Here is an article by John Harms in The Age which, if not quite a review of the Wren exhibition at the Victorian Racing Museum, is at least prompted by his visit to it, and is well worth a read.

Details: John Wren 1871-1953 – Glory Glory Glory, Champions – Australian Racing Museum and Hall of Fame, Federation Square, daily until January 31, 2007. Adults $8, concession $5, family $20.

And here is a little piece Michael Cathcart did on the ABC’s Rewind programme about Wren, Hardy, and the (and you will see where I stole the photo from). Extracted below is a lovely evocative passage about just how the police-proofing of the Tote was achieved: Continue reading “John Wren Exhibition at Federation Square Reviewed by The Age; An excellent ABC transcript about Wren’s Tote”

Barry Dickins to talk on Squizzy Taylor: 16 November 2006

Barry Dickins is to speak about Squizzy Taylor on at the Collingwood Library on Thursday 16 November 2006 at 6.30 p.m. (bookings 1300 650 444). The library is in Abbotsford, next to Collingwood Town Hall on Hoddle St and Collingwood Station. Dickins’s play “Squizzy Taylor” has apparently just completed a successful season at the Carlton Courthouse Theatre, but I missed it. I’m glad it was successful because this lover of Smith St sounded a bit down on the writing side of things in this article. Joseph “Squizzy” Taylor was born in 1888 and shot dead in 1927, aged 39, having married at St James’s Fitzroy, committed murder at Glenferrie Station in 1923, and died at St. Vincent’s after a Carlton shootout. According to the brilliant online edition of the Australian Dictionary of Biography:

“Between 1913 and 1916 Taylor was linked to several more violent crimes including the murder and robbery of Arthur Trotter, a commercial traveller, the burglary of the Melbourne Trades Hall, in which a police constable was killed, and the murder of William Patrick Haines, a driver who refused to participate in the hold-up of a bank manager at Bulleen. Taylor was tried for the murder of Haines and found not guilty. Although rarely convicted after 1917, Taylor remained a key figure in an increasingly violent and wealthy underworld. His income came from armed robbery, prostitution, the sale of illegal liquor and drugs, as well as from race-fixing and protection rackets. With Paddy Boardman, he conducted an efficient and lucrative business in rigging juries, a service of which he made regular use. …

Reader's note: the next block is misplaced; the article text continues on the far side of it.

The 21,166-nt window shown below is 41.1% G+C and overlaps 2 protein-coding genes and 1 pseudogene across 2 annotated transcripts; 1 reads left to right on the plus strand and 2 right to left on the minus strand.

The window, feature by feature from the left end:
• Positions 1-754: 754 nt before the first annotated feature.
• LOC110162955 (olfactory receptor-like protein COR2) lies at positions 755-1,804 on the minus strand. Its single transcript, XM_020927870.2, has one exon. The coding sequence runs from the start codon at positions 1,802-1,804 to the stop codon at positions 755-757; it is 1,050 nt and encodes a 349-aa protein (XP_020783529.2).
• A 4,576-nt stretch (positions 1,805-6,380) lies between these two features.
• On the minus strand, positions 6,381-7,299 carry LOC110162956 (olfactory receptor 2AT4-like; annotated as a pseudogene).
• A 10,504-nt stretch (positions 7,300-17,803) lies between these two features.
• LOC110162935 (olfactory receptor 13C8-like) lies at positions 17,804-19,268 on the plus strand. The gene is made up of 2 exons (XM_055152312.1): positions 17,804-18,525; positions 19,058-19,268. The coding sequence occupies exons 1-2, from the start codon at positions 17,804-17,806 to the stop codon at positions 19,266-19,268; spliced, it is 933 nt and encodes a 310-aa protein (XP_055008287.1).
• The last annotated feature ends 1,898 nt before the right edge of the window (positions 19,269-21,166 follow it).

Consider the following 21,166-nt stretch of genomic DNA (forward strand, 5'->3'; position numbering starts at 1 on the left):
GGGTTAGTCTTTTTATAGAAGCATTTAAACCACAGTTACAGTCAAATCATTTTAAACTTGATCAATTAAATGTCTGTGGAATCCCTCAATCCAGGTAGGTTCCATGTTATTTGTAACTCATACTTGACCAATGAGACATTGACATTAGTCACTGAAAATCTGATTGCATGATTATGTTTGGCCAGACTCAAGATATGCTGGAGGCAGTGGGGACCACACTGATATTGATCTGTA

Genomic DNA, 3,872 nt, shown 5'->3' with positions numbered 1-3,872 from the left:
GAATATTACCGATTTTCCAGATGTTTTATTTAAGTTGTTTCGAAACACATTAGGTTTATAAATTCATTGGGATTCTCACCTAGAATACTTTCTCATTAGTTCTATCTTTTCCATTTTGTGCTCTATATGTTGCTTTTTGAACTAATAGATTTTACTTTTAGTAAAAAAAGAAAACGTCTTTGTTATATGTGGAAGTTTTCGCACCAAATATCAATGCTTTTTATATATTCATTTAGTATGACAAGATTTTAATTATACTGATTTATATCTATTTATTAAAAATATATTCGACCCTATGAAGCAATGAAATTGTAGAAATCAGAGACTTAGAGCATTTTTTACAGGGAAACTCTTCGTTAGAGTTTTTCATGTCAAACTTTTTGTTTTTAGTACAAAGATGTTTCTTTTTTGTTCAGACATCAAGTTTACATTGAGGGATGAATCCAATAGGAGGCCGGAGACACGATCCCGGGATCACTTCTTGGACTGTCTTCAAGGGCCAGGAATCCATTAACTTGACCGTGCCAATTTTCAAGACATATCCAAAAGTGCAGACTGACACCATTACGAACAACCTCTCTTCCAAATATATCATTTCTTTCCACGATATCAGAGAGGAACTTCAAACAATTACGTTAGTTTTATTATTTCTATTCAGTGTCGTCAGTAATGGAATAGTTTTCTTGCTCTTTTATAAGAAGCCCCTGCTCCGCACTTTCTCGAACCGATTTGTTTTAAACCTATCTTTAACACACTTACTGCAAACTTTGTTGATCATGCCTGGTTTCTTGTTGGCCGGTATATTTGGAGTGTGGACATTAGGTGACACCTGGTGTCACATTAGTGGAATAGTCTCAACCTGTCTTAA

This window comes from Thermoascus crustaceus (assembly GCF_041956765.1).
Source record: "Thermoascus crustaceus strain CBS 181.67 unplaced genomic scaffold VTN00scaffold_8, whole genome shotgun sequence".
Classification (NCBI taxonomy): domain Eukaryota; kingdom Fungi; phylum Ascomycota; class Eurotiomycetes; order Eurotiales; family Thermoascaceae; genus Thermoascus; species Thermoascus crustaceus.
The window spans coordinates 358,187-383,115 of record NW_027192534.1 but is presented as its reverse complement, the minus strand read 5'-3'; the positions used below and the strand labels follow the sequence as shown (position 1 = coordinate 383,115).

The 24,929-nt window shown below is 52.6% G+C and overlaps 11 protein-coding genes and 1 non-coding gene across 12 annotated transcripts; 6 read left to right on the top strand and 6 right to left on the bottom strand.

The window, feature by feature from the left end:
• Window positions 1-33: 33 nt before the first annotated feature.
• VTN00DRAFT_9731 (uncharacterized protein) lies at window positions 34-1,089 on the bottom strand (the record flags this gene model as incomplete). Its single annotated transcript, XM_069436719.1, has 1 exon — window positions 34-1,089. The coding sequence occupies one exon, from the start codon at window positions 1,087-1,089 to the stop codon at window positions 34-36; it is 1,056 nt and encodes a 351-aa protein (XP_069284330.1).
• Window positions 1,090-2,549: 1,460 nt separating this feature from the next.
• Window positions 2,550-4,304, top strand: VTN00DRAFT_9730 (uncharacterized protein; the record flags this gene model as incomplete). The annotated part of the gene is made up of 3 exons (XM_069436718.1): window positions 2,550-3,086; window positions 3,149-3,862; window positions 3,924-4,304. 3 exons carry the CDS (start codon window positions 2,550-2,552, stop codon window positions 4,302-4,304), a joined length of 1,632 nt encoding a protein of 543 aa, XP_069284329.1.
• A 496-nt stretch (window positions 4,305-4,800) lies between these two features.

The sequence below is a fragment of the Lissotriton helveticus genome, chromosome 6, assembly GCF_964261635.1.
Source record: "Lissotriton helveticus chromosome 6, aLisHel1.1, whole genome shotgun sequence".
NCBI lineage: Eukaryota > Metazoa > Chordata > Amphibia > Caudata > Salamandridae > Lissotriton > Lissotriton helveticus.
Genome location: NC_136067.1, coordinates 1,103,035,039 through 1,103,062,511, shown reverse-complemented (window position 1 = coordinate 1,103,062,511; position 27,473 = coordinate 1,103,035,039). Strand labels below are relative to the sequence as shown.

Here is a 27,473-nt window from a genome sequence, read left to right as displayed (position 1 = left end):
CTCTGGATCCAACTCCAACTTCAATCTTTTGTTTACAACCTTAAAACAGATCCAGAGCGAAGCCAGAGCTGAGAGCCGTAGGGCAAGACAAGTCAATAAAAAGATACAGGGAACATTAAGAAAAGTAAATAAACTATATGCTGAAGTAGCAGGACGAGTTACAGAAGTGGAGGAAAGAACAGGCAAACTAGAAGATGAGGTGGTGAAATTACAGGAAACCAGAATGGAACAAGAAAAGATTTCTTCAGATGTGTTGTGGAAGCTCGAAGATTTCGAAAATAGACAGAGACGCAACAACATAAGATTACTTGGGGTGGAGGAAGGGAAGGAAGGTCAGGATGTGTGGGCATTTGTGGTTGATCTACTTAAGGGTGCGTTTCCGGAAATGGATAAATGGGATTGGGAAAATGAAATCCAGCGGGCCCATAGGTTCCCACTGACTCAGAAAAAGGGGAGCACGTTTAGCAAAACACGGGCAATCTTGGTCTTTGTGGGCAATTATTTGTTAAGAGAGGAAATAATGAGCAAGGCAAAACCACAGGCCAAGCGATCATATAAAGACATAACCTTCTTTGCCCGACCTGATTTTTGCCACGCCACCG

‘Squizzy’ was a colourful figure in the drinking and gambling clubs of Fitzroy, Richmond and Carlton. A dapper little man who dressed loudly, he strutted through the courts, race-courses and theatres. While hiding from the police, he wrote letters and verse to the press. Yet he had few redeeming qualities. Taylor won lasting notoriety by imitating the style of American bootleggers; he never matched their influence or immunity from the law, and at the time of his death could no longer command fear or loyalty from the underworld.”

Racing Victoria’s John Wren exhibition

The Good Ol’ Age has alerted me to the fact that from 7 September 2006, the Victorian Racing Museum in Federation Square is holding an exhibition about John Wren, pictured, at one time Australia’s richest man. Born in Collingwood in 1871, he died in Fitzroy in 1953 aged 82, having lived across the river in Kew, in what is now Xavier’s junior school, Burke Hall (then Studley House), a man who would have been an avid reader of Abbotsford Blog (but not its reviews of pubs and bars, for he was a teetotaller) had he only lived to see the day. He had toured the virtuosic violinist Fritz Kreisler, set up an opera company, owned The Criterion restaurant opposite St Paul’s, built a racecourse in Richmond, supposedly given two million pounds to charity over 5 years, bet his life savings on a legendary Melbourne Cup winner, Carbine, owned the 1904 Caulfied Cup winner, Murmur, built a public pool on the Yarra at Abbotsford, preferred the Collingwood Football Club to the Melbourne Club, and promoted boxing and cycling. What else he did besides is a matter of some controversy, though he did get right up the nose of my relative, Bill Judkins (one of Keith Dunstan’s favourite wowsers). The Judster was a Methodist lay preacher who, according to the Australian Dictionary of Biography, saw “Wren, drink, gambling and Catholicism all combined into one terrible evil.” Short, bandy and sharp-featured, the Wrenster and the Judster were apparently frequently mistaken for one another to their mutual embarrassment. Continue reading “Racing Victoria’s John Wren exhibition”